I love a good origin story, and Shake Shack Inc (NYSE:SHAK) has a great one. Founded by Danny Meyer as a hot dog stand outside Manhattan’s Madison Square Park in 2001, it has since evolved into the modern version of the old roadside hamburger restaurant.
It features all you’d expect from a burger joint — burgers, chicken, hot dogs, fries, drinks and even alcohol in some locations — but with a heavy focus on health. Regardless of the meat you buy, it’s guaranteed that what you’re eating is hormone and antibiotic free with premium ingredients. In a society that is trying to become healthier, SHAK is on the ball.
In fact, the company just debuted its new veggie burger — the Veggie Shack, a house-made veggie burger that blends black beans, brown rice and roasted beets and is topped with provolone cheese, lettuce, onions, pickles and vegan mustard and mayo — on April 19 in select locations. This is a big deal, as for a while the only vegetarian option was the ‘Shroom Burger. The Veggie Shack isn’t going to replace it but will instead give people a lighter veggie option.
As delicious as it sounds, this isn’t the only reason why I like SHAK right now. The company’s investment in quality food, employees and technology has led to significant growth in recent years. The number of Shacks has increased dramatically, going from 40 at the end of 2013 to 159 at the end of 2017.
The company has grown far beyond the NYC market — which still has 36 Shacks — and is now located in 20 states and D.C., as well as 11 different countries. Out of the 159 stores, 90 are owned by SHAK and operate domestically, ten are domestic and operate under a license agreement and the remaining 59 are foreign.
The explosive growth will continue this year, with SHAK expected to add 32-35 new domestically owned and operated stores from the current base of 90. It will also add another 16-18 licensed stores to its current base of 69. With the new store openings helping to offset expected flat same-store sales, management is projecting a 25% gain in revenues to $444-$448 million for 2018.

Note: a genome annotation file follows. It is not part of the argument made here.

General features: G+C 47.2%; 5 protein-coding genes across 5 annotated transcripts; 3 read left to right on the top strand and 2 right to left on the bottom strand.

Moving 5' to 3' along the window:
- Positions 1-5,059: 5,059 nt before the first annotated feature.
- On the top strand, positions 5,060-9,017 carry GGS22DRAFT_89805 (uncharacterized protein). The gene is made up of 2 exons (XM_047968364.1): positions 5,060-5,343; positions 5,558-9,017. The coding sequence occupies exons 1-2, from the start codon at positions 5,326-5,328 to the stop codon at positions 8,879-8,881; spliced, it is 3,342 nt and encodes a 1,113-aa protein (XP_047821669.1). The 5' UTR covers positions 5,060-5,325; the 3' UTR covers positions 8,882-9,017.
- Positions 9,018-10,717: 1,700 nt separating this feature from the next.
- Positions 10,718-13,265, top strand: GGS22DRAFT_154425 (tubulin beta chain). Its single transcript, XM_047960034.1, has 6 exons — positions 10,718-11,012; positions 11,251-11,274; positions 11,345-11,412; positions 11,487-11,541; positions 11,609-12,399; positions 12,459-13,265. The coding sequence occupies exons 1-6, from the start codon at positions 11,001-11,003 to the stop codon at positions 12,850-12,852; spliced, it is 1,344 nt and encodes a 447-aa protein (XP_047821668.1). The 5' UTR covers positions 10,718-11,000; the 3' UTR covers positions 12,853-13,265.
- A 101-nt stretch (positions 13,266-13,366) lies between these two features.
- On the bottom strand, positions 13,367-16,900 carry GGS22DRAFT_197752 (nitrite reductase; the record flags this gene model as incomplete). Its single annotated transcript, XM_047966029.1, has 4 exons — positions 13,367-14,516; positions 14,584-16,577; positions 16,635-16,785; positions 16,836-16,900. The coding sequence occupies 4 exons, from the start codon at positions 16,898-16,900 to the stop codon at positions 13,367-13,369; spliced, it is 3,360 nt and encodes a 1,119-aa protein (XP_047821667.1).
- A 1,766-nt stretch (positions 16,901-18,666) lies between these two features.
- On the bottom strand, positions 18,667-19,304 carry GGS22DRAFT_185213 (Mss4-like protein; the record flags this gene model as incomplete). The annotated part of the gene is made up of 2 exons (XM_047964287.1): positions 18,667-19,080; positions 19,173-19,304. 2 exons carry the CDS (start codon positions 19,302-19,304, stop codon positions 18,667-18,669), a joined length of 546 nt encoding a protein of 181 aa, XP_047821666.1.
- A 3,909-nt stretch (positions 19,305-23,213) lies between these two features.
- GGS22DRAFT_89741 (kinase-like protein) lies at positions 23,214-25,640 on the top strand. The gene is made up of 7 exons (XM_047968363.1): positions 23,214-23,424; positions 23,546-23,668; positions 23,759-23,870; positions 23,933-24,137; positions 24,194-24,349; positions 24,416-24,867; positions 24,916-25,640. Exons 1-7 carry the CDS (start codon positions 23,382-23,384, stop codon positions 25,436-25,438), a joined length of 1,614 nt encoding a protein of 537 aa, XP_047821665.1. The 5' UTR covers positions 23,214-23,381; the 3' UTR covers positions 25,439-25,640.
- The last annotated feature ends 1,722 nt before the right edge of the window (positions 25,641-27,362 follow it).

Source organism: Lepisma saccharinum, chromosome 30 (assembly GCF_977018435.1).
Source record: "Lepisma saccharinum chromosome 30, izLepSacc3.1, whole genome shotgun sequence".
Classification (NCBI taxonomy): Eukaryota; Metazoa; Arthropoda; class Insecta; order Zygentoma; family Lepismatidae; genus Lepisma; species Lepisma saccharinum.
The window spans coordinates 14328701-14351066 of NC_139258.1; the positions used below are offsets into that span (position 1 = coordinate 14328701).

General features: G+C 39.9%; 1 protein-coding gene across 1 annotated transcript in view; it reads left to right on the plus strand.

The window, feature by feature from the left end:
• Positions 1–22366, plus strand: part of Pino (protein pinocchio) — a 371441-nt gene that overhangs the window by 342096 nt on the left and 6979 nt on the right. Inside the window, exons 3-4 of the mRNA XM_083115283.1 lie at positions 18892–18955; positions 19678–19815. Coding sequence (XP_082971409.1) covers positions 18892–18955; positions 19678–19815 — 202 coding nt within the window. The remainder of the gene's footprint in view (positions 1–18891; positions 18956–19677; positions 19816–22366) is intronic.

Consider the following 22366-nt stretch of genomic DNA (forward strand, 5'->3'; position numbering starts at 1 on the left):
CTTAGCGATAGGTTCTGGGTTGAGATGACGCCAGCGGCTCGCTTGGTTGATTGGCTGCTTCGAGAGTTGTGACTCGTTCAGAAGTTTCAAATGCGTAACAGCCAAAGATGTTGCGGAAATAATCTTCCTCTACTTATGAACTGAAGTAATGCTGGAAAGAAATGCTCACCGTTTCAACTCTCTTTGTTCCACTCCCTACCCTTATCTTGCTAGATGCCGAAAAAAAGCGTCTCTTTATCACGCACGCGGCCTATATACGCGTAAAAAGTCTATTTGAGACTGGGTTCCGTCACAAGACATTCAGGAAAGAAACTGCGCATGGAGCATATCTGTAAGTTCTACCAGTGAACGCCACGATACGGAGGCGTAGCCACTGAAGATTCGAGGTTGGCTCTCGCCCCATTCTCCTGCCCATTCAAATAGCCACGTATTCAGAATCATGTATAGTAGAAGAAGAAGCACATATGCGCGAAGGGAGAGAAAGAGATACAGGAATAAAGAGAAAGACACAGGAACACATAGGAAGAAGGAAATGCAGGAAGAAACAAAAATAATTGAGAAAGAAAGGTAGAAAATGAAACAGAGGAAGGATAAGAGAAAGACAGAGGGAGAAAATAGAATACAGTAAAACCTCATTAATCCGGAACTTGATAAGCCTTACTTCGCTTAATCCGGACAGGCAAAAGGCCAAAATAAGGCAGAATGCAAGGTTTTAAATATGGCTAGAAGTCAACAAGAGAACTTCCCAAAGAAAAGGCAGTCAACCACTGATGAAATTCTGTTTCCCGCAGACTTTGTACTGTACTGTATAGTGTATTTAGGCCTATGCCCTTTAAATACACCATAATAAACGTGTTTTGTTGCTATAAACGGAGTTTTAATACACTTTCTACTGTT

Higher wages will continue to pressure store level margins, which are expected to decline from 26.6% to 24.5%-25.5%. Higher pre-opening costs as SHAK picks up the pace of store openings will also weigh on results, so analysts are looking for full-year EPS to decline from 57 cents a year ago to 47 cents. However, I believe CEO Randy Garutti is being a little conservative with his projections and will not be surprised if SHAK ultimately does better than his current outlook for 2018.
Huge Market Potential for SHAK Stock
In any event, investors are not interested in SHAK for what it will do this year, but what it is capable of down the road. This is a very small company with a $1.6 billion market cap, but it has the potential to be huge. By 2020, management expects to have 200 domestically owned and operated locations and 120 global stores operated under a license agreement, so they essentially want to double their store base from the end of 2017.
The key to this expansion will be continued customer acceptance of the Shake Shack concept, and given the company’s strong track record odds are high that management will meet their 2020 revenue goal of $700 million, which equates to EPS of 80 cents or higher. Even then, SHAK will still be a relatively small company, so it has extensive room for additional growth.
Ultimately, I believe the company will be successful thanks to its better quality food and positive dining experiences at lower prices.
Hilary Kramer is the editor of GameChangers, Breakout Stocks, High Octane Trader, Absolute Capital Return and Value Authority. She is an accomplished investment specialist and market strategist with more than 25 years of experience in portfolio management, equity research, trading, and risk management. She has extensive expertise in global financial management, asset allocation, investment banking and private equity ventures, and is regularly sought after to provide her analysis on Bloomberg, CNBC, Fox Business Network and other media.